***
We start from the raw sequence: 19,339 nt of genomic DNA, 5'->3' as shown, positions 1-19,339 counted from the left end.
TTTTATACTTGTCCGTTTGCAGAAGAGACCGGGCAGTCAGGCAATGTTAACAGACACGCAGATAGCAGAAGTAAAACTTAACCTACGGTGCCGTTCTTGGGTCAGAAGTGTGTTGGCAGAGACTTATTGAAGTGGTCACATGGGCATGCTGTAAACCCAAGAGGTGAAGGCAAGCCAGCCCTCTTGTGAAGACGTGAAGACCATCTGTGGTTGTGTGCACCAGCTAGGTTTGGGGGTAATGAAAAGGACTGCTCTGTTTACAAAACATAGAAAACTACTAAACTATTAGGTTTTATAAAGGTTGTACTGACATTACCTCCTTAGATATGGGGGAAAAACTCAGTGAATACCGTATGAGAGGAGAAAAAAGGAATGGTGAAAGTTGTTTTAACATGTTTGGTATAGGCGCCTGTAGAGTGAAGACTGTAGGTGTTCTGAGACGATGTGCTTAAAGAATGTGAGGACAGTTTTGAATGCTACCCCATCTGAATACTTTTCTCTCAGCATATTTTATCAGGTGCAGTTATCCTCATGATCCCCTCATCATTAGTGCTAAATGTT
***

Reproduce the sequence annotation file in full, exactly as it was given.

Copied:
We start from the raw sequence: 19,339 nt of genomic DNA, 5'->3' as shown, positions 1-19,339 counted from the left end.
TTTTATACTTGTCCGTTTGCAGAAGAGACCGGGCAGTCAGGCAATGTTAACAGACACGCAGATAGCAGAAGTAAAACTTAACCTACGGTGCCGTTCTTGGGTCAGAAGTGTGTTGGCAGAGACTTATTGAAGTGGTCACATGGGCATGCTGTAAACCCAAGAGGTGAAGGCAAGCCAGCCCTCTTGTGAAGACGTGAAGACCATCTGTGGTTGTGTGCACCAGCTAGGTTTGGGGGTAATGAAAAGGACTGCTCTGTTTACAAAACATAGAAAACTACTAAACTATTAGGTTTTATAAAGGTTGTACTGACATTACCTCCTTAGATATGGGGGAAAAACTCAGTGAATACCGTATGAGAGGAGAAAAAAGGAATGGTGAAAGTTGTTTTAACATGTTTGGTATAGGCGCCTGTAGAGTGAAGACTGTAGGTGTTCTGAGACGATGTGCTTAAAGAATGTGAGGACAGTTTTGAATGCTACCCCATCTGAATACTTTTCTCTCAGCATATTTTATCAGGTGCAGTTATCCTCATGATCCCCTCATCATTAGTGCTAAATGTT